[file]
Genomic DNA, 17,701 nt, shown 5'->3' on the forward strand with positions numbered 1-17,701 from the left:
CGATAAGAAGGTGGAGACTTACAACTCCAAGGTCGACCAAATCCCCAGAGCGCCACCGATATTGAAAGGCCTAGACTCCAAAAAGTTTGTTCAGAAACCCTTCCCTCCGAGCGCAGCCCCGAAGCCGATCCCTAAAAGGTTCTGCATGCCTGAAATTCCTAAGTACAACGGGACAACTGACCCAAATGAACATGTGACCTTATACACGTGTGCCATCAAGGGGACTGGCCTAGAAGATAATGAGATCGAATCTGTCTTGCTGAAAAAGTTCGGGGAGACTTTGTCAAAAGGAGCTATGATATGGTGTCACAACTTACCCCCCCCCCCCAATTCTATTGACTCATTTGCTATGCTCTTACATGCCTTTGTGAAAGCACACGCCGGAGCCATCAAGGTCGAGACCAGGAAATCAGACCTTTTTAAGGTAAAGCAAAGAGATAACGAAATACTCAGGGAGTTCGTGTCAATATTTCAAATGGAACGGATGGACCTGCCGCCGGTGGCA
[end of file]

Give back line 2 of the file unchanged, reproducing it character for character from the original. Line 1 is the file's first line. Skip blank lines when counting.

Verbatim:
CGATAAGAAGGTGGAGACTTACAACTCCAAGGTCGACCAAATCCCCAGAGCGCCACCGATATTGAAAGGCCTAGACTCCAAAAAGTTTGTTCAGAAACCCTTCCCTCCGAGCGCAGCCCCGAAGCCGATCCCTAAAAGGTTCTGCATGCCTGAAATTCCTAAGTACAACGGGACAACTGACCCAAATGAACATGTGACCTTATACACGTGTGCCATCAAGGGGACTGGCCTAGAAGATAATGAGATCGAATCTGTCTTGCTGAAAAAGTTCGGGGAGACTTTGTCAAAAGGAGCTATGATATGGTGTCACAACTTACCCCCCCCCCCCAATTCTATTGACTCATTTGCTATGCTCTTACATGCCTTTGTGAAAGCACACGCCGGAGCCATCAAGGTCGAGACCAGGAAATCAGACCTTTTTAAGGTAAAGCAAAGAGATAACGAAATACTCAGGGAGTTCGTGTCAATATTTCAAATGGAACGGATGGACCTGCCGCCGGTGGCA